Only Chance Is Giving Up

Annual report time!

To recap: this quirky business started out as the Cat Blanket Project. The Lovely Georg, Ceiling Cat Remember Her With Fishy Treats, asked friends to knit or crochet blankets for animal shelters, which I did. But then people from all over – possibly including you – sent me yarn in large boxes; other agencies/organizations asked for yarny help. So! You trusted me with art supplies. This is what I did with them in 2014, in 2015, in 2016.

After last year, my priorities shifted. In February, a friend mentioned he wasn’t writing his dissertation because when he was at home, he couldn’t finish anything. I thought, ‘Every night, I sit on the couch and work on my projects.’ He said he could never take online classes because he needed the in-person pressure to get work done. I thought, ‘Sometimes I’d rather chew off my foot than go to class.’ The further thought occurred that taking online classes at the unnamed university where I work would mean sitting on the couch at night and reading about art. How bad could that be? If this worked out, it had real potential. I might actually finish a freaking degree.

To test this theory last summer, I took a class called Feminist Practices, read interesting stuff, saw an absolutely great movie, wrote a whole bunch and panicked each time I didn’t understand the technology. In the end, I got an A, and registered for two more classes for the fall semester, in which I also earned As. As you might imagine, this cut into my crocheting time in a big way. That turned out to be genius when the cat shelter I’ve been sending blankets and toys to had so many extra they were sent to a different shelter, where – hooray! – they were needed. The shelter sent a thank you note!

Don't bust an ankle.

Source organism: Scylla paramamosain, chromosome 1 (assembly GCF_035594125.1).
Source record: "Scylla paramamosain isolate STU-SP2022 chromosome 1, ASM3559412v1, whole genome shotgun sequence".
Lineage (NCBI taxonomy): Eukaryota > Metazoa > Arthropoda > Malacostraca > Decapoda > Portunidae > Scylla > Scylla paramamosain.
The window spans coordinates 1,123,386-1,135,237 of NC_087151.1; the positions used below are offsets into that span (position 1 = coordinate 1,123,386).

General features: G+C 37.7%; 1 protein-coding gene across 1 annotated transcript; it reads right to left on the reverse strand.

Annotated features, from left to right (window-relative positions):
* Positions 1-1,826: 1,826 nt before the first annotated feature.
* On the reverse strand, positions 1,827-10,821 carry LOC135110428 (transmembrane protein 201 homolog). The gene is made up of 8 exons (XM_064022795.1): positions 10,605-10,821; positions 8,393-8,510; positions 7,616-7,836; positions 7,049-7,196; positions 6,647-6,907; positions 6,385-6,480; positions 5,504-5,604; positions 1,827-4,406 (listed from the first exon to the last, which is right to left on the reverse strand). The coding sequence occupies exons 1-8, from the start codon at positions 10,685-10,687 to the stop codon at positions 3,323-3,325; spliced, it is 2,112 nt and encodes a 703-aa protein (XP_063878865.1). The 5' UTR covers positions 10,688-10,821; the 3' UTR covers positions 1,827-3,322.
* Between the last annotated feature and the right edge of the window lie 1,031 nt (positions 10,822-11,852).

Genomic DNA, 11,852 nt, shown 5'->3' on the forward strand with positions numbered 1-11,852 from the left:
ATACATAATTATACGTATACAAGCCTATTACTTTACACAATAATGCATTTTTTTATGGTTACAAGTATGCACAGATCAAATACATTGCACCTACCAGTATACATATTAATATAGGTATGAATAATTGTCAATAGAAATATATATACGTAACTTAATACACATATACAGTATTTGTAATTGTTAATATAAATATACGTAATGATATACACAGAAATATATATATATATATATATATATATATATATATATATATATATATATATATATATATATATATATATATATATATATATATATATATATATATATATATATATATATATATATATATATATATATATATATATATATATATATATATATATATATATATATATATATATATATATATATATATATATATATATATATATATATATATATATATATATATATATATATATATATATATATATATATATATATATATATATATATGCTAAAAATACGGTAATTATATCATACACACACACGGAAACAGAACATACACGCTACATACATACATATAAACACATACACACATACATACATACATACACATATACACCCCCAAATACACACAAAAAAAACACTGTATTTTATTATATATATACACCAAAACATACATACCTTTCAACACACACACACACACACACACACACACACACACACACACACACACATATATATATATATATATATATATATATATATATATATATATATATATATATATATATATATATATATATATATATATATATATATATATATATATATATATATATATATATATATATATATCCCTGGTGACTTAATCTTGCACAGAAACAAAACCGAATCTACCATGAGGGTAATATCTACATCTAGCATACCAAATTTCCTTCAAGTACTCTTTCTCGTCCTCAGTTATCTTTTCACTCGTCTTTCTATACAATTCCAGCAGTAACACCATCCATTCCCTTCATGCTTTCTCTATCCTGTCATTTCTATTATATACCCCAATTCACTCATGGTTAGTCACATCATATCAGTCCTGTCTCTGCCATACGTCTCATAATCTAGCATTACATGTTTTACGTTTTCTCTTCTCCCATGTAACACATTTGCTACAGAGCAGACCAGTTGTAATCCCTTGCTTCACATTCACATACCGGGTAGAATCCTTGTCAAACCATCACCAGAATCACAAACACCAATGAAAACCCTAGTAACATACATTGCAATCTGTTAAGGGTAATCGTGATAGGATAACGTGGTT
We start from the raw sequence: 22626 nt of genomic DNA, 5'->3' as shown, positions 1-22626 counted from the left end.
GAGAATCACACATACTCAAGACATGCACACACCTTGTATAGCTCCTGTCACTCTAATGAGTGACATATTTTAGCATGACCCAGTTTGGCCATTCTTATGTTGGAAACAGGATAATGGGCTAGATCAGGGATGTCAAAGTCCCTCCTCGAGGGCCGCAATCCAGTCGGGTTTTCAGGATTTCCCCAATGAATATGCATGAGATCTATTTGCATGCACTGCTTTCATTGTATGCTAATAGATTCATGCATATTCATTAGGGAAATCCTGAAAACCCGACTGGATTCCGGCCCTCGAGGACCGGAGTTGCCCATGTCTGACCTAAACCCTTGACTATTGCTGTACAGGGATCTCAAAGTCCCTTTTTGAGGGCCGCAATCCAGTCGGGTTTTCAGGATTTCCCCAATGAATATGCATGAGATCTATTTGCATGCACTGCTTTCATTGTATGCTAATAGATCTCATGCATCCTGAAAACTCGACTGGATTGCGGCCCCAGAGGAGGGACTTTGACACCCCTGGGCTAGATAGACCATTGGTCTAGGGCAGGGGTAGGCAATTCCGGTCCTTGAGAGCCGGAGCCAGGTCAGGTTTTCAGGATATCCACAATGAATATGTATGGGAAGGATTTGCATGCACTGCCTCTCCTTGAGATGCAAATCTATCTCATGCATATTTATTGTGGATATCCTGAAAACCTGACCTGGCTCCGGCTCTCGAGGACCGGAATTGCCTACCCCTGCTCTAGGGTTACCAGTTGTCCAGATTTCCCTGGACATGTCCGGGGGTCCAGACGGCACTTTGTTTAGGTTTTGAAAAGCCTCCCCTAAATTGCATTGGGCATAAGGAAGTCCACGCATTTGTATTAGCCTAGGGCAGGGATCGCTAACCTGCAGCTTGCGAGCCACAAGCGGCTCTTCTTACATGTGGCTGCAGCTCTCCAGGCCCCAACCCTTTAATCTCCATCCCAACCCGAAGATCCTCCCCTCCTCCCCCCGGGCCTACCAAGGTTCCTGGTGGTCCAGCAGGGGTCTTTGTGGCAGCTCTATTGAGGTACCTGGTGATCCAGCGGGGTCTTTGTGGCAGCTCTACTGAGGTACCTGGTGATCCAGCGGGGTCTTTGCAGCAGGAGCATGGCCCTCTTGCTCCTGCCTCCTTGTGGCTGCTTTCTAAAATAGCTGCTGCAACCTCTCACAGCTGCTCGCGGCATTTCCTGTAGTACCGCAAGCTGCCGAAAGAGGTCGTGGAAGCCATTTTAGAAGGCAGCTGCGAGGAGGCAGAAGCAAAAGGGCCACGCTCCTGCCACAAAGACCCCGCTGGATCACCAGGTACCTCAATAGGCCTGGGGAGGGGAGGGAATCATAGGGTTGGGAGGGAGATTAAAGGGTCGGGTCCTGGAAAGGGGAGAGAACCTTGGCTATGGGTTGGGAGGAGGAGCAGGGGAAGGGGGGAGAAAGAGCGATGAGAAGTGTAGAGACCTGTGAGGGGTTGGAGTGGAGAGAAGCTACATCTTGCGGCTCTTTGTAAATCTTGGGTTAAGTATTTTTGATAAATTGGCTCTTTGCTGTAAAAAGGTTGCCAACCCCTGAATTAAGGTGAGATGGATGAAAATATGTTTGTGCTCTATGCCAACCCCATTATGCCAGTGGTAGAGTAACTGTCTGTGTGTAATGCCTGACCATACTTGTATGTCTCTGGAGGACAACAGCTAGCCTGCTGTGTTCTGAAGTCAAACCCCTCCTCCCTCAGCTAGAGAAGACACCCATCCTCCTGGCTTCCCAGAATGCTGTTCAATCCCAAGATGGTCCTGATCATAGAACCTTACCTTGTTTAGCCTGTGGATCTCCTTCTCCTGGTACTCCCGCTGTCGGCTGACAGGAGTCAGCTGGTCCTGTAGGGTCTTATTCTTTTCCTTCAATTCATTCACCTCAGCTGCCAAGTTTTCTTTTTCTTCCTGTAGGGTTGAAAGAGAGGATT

Sometimes we plan, and our plans like concrete crumble. Or cheese, but cheese that crumbles.

What did I actually accomplish? This year, I sent 25 blankets and 35 toys to the cat shelter in NY State. Thank you for trusting me with yarn! Cats will be warm and have toys! Since I seem to have overwhelmed the tiny shelter, I will look around this year to find a local group that needs blankets and toys.

Last year, I joined the felt-tip army for PostcardsToVoters.org’s Democratic Get Out the Vote campaigns. As I said in last year’s book report:

[2018] was a crucial year in the history of our country and I started writing postcards to overcome my despair. Writing each postcard was an act of desperate hope in the beginning, and then the candidates I was writing for began to win races. I won’t lie. I needed them to win. I needed them to win enough that I wrote 405 postcards last year, putting a crimp in my 2018 crocheting schedule and making my hands, which don’t work well on a good day, feel like reheated crap.

Good news, Poor Impulsives! My hands now work a little better. Though I have been limited for a couple of decades now to writing no more than a sentence at a time by hand, writing a sentence at a time is brilliant for writing postcards! In 2019, I wrote 2,330 #postcardstovoters. My favorite campaigns were for Vote By Mail efforts in Florida because I’m goddamn sick and tired of reading accounts of overarmed assholes turning up at polling places to intimidate participants in participatory democracy.

If you happen to be disgusted with current events and inspired to spend more time at the post office, go to Postcards To Voters and enlist in a resistance effort with real results. The presidential election of 2020 is the single most important election of our lives. Now is the time to find your preferred form of activism and push.

Seriously, now is the time. A year from now, show me your annual report.

 

 

Of A Rag Doll Dance

Three is a magic number. Yes, it is!

Happy New Year! And no one is happier than decorative cabbages, the ingenues of the winter landscape world. They’re full of natural beauty, even without mascara. Oh, to be 23 again!